Started file system verification on disk0s2
Verifying file system
File system check exit code is 8
Error: -69845: File system verify or repair failed
Underlying error: 8: POSIX reports: Exec format error


I had been using macOS Catalina.

Below is what was returned for export LC_CTYPE="ASCII"; dd if=/dev/disk0s2 count=1 | vis -cfw:

1+0 records in
1+0 records out
512 byte transferred in 0.001240 secs (412898 bytes/sec)


The problem is now solved. A huge thank you to @David Anderson: Thank you so much for your patient and knowledgable guidance! Also thanks to @grg, who revised this post to make it more clear, and @mbike, who suggested potential alternative solutions to my problem.

Below are what was done to finally solve the problem:

First, I used the following command to correct the type of disk0s2 to 7C3457EF-0000-11AA-AA11-00306543ECAC:

diskutil umountDisk disk0
gpt remove -i 2 disk0
diskutil umountDisk disk0
gpt add -i 2 -b 409640 -s 214860792 -t 7C3457EF-0000-11AA-AA11-00306543ECAC disk0

Meanwhile, since my macOS Recovery is an old 10.11.6 version, diskutil did not recognize APFS. Thus, the type name of disk0s2 under diskutil list shows 7C3457EF-0000-11AA-AA11-00306543ECAC instead.

After shutting done my MacBook and start up again while holding Option-Command-R, a newer version of macOS recovery (10.14) was downloaded. Then, I can see my see the "Macintosh HD" option again, and am able to boot into it.

  • Unless you are still using Sierra, your Mac would have been upgraded to APFS. The first answer you have referenced was posted before High Sierra was released. High Sierra was the first version of macOS to use APFS. Therefore, the referenced answer may be to old and may not apply to your problem. I do not know for certain, since your question does not include the version of macOS you are using. The output you posted from dd if=/dev/disk0s2 count=3 | vis -c was not long enough to be useful. Also, you probably should have used export LC_CTYPE="ASCII";dd if=/dev/disk0s2 count=3 | vis -cfw. Commented Mar 21, 2021 at 14:02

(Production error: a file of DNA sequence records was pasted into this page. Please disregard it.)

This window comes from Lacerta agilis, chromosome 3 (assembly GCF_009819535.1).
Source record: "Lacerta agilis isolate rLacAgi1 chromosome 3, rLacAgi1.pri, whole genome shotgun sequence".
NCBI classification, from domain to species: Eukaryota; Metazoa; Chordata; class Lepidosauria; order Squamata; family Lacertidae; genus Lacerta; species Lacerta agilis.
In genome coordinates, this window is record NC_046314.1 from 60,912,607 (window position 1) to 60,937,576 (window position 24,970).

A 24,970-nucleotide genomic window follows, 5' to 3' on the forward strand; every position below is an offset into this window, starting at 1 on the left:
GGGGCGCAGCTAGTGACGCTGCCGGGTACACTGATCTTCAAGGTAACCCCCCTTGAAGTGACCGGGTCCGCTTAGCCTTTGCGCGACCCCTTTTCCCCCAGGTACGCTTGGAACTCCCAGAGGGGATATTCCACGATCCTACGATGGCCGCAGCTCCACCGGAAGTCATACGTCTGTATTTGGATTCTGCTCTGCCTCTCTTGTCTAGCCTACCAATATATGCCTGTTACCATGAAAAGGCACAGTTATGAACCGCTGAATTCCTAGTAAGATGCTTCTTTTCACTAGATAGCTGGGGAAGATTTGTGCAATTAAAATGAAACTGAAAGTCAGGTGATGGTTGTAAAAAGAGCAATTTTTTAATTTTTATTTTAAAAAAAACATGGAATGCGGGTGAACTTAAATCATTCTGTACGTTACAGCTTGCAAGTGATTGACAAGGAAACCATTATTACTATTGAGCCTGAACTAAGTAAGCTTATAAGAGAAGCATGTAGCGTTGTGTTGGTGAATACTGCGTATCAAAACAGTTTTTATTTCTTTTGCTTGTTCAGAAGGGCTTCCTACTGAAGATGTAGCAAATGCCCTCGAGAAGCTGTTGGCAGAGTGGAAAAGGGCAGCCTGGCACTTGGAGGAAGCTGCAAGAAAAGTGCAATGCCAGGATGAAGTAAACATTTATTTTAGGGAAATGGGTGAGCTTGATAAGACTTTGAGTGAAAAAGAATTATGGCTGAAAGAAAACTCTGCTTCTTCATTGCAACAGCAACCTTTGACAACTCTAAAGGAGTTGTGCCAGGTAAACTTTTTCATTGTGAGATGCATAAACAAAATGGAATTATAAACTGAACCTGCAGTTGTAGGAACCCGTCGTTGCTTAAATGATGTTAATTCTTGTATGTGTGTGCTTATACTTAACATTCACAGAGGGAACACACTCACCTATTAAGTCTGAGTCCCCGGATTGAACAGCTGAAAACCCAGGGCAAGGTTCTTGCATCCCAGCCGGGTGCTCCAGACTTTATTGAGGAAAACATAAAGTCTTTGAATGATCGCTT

• You could update your question to include the version of macOS you are using. Also, add the output from export LC_CTYPE="ASCII";dd if=/dev/disk0s2 count=1 | vis -cfw. You might also consider using gdisk to sort the GPT entries in ascending order. Commented Mar 21, 2021 at 14:44
  • The type for the partition with index of 2 should be 7C3457EF-0000-11AA-AA11-00306543ECAC. You currently have 48465300-0000-11AA-AA11-00306543ECAC. I assume you know how to fix this? If not, post a comment. Commented Mar 21, 2021 at 18:17
  • Thanks for your help! I have updated my version of macOS and the output from export LC_CTYPE="ASCII";dd if=/dev/disk0s2 count=1 | vis -cfw.
    – Richard Y.
    Commented Mar 21, 2021 at 19:08
  • Richard: Did you read my comment above your last comment? Commented Mar 21, 2021 at 19:10

1 Answer 1


Your Mac should do two things - support an external USB drive to boot an entirely new OS + support internet recovery.

This is a very safe procedure and well documented here and at Apple if you don’t want to risk trying to rewrite the partition maps or you don’t have the exact block offsets needed to recreate the layout you had before it was damaged or failed.

Do the erase install from Internet Recovery, but erase the external drive and not the internal one.

This method lets you try recovery software tailored to the data you wish to recover without having to make the system bootable. If you need macOS files restored, start with Data Rescue from ProSoft Engineering. Hopefully your attempts to repair the file systems hasn’t allowed any OS to overwrite the data. I would stop trying to fix the internal drive or even write any data to it until you’ve decided if you pay a firm to perform recovery or DIY it.

  • Thanks for your suggestion! However, I don't have a USB drive with enough space available right now. I will definitely try this when I do get one and update my progress.
    – Richard Y.
    Commented Mar 21, 2021 at 19:11
  • Sounds good @RichardY. a $10 SanDisk Cruzer 2.0 is sufficient for this test if time is more freely available than funds.
    – bmike
    Commented Mar 21, 2021 at 19:45